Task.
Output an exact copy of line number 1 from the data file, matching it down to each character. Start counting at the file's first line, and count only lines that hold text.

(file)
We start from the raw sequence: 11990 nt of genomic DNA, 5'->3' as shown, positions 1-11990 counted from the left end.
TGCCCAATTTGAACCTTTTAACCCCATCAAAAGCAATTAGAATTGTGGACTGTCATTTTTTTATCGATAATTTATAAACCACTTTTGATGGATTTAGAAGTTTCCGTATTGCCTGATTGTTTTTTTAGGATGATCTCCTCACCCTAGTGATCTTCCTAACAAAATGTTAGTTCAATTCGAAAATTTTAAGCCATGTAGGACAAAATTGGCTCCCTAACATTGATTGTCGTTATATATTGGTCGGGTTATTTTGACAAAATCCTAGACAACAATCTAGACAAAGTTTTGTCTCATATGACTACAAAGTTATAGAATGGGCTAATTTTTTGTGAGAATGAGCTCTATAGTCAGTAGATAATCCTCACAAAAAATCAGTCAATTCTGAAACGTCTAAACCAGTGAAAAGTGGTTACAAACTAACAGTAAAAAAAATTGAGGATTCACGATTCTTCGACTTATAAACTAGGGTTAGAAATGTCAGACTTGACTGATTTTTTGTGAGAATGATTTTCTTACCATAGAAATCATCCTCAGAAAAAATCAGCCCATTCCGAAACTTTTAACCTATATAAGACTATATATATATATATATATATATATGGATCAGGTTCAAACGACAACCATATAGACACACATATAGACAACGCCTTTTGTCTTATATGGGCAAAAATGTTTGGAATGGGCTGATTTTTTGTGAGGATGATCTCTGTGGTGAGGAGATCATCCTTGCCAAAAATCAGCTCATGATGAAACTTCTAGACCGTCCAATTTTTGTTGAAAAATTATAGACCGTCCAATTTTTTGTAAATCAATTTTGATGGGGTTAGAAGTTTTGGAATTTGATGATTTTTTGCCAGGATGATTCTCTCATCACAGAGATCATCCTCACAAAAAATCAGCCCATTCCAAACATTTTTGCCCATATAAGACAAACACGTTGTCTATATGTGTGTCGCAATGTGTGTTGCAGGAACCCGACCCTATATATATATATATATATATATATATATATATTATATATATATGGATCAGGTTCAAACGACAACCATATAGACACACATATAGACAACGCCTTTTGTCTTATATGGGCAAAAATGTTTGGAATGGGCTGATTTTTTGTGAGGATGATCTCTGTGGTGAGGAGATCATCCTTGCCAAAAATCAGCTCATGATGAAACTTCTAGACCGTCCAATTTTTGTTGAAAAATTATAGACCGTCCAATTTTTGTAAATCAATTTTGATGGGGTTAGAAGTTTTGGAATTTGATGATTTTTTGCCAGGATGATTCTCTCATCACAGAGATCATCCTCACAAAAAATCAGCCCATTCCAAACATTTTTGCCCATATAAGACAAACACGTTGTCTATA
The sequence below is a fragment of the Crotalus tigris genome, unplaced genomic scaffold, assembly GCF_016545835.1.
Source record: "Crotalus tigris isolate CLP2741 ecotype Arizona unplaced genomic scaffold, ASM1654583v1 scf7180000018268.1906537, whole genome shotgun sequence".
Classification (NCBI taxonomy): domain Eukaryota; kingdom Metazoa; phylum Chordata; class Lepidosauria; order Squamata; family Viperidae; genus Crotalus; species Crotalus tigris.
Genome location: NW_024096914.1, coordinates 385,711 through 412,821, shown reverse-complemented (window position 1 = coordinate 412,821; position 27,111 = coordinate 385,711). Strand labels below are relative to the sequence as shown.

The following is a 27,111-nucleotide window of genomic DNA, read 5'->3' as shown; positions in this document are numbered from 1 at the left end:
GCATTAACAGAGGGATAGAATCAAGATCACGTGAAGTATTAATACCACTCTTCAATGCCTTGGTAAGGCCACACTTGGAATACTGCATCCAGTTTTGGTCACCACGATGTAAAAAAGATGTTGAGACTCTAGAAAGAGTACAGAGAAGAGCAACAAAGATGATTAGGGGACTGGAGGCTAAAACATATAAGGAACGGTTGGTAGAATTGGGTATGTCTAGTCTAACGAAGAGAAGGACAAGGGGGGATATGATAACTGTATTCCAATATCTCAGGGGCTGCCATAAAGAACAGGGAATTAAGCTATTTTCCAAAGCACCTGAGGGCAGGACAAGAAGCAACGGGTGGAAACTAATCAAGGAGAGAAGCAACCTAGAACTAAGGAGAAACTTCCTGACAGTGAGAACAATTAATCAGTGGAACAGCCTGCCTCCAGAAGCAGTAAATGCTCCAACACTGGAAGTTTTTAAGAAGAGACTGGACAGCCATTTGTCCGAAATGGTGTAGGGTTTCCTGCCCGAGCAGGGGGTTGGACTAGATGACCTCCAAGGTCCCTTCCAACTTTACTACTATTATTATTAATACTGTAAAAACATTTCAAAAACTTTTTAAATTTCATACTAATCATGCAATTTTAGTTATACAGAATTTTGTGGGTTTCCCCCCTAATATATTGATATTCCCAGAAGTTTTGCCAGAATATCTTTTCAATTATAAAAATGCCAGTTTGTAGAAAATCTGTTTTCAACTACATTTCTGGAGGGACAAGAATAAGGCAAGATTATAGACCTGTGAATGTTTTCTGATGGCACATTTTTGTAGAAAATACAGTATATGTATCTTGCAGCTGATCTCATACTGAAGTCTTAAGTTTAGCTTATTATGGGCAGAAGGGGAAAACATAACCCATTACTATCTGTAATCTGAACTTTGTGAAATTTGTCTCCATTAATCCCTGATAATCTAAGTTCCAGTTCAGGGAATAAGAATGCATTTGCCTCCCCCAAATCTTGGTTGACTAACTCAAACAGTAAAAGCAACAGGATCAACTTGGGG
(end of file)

We start from the raw sequence: 11990 nt of genomic DNA, 5'->3' as shown, positions 1-11990 counted from the left end.